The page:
A CAMPAIGN to highlight the impact of cancer on black and ethnic minority communities has been launched in Leeds.
Cancer Does Not Discriminate is aiming to combat cultural myths to ensure people go to their GP early with suspected symptoms to have the best chance of overcoming the illness.
Among minority communities, fewer people take up cancer screening invitations and there are higher levels of some cancers.
Prostate cancer rates among African and African Caribbean men are three times higher than in white men, while cervical cancer incidences for South Asian female pensioners are twice as high as those for white women.
The new campaign is being run by Leeds-based BME Cancer Voice, sponsored by city healthcare provider OneMedicalGroup.
Heather Nelson, national director of BME Cancer Voice, said: “It is essential for individuals to go as early as possible to their GP with any signs and symptoms. However if they do not know what to look for, or are misinformed, it is likely that presentation at their GP will be later and prognosis less positive.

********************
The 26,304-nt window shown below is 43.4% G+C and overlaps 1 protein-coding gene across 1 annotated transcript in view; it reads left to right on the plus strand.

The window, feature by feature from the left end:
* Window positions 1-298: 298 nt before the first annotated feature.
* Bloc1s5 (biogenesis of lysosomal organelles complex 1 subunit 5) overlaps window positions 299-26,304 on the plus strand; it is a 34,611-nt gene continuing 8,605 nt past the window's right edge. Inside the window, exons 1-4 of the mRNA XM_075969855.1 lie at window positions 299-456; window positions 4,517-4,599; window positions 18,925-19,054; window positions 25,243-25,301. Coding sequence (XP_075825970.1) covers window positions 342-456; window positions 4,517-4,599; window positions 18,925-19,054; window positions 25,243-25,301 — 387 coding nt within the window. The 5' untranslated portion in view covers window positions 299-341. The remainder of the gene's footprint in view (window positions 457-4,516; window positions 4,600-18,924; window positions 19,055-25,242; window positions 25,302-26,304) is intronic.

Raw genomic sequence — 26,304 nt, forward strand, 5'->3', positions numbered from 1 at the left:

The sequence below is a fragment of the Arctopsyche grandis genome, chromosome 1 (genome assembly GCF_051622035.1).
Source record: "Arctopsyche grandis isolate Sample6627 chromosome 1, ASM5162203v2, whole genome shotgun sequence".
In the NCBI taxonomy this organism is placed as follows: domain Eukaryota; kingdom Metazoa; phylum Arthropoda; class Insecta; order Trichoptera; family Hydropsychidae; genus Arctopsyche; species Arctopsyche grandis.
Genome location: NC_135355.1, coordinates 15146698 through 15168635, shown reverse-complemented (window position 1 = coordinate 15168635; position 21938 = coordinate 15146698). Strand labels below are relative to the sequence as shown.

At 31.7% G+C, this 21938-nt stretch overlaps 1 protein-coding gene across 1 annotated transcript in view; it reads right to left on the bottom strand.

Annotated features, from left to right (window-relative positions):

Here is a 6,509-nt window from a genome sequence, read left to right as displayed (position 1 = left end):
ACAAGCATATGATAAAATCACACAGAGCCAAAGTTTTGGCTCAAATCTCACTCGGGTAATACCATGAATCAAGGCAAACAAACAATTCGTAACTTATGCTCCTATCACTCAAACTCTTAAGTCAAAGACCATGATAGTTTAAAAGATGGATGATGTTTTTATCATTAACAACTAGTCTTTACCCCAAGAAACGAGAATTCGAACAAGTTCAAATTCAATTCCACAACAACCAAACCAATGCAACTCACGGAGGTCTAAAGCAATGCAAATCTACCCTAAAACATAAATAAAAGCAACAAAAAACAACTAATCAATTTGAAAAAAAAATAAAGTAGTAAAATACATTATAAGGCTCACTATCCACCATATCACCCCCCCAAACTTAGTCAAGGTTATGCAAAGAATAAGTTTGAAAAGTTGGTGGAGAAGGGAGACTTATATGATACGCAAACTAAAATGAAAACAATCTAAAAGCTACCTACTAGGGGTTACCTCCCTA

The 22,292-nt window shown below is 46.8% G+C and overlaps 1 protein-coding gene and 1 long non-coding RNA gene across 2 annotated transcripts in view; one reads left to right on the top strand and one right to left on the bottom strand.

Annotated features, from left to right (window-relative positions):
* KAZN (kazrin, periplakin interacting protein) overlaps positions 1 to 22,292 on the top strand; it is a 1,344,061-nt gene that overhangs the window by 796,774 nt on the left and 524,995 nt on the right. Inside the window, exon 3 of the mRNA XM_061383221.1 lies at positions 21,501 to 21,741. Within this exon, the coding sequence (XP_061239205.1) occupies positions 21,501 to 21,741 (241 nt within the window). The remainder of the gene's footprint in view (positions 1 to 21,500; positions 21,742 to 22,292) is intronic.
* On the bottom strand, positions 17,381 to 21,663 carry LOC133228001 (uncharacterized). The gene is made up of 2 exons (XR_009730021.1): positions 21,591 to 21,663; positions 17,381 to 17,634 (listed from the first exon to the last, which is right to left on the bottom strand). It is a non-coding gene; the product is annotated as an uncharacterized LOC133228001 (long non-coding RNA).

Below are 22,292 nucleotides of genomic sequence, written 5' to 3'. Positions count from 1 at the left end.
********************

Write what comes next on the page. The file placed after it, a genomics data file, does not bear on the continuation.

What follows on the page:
“We are excited at the response thus far towards the national campaign Cancer Does Not Discriminate 2014 from diverse communities, celebrities and sports personalities alike.”
The launch at Leeds Town Hall was hosted by Leeds North East MP Fabian Hamilton, while speakers included patients talking about their experiences of the illness and treatment.
A survey by BME Cancer Voice, which was launched earlier this year at the House of Commons, highlighted issues for patients including that over half who needed a prosthesis were not offered one of the right colour for their skin tone.
Rachel Beverley-Stevenson, chief executive of OneMedicalGroup, added: “This is an opportunity to work together to narrow the gap in patients’ cancer experience and dispel many of the myths and misconceptions which exist among the black minority ethnic groups about the disease.”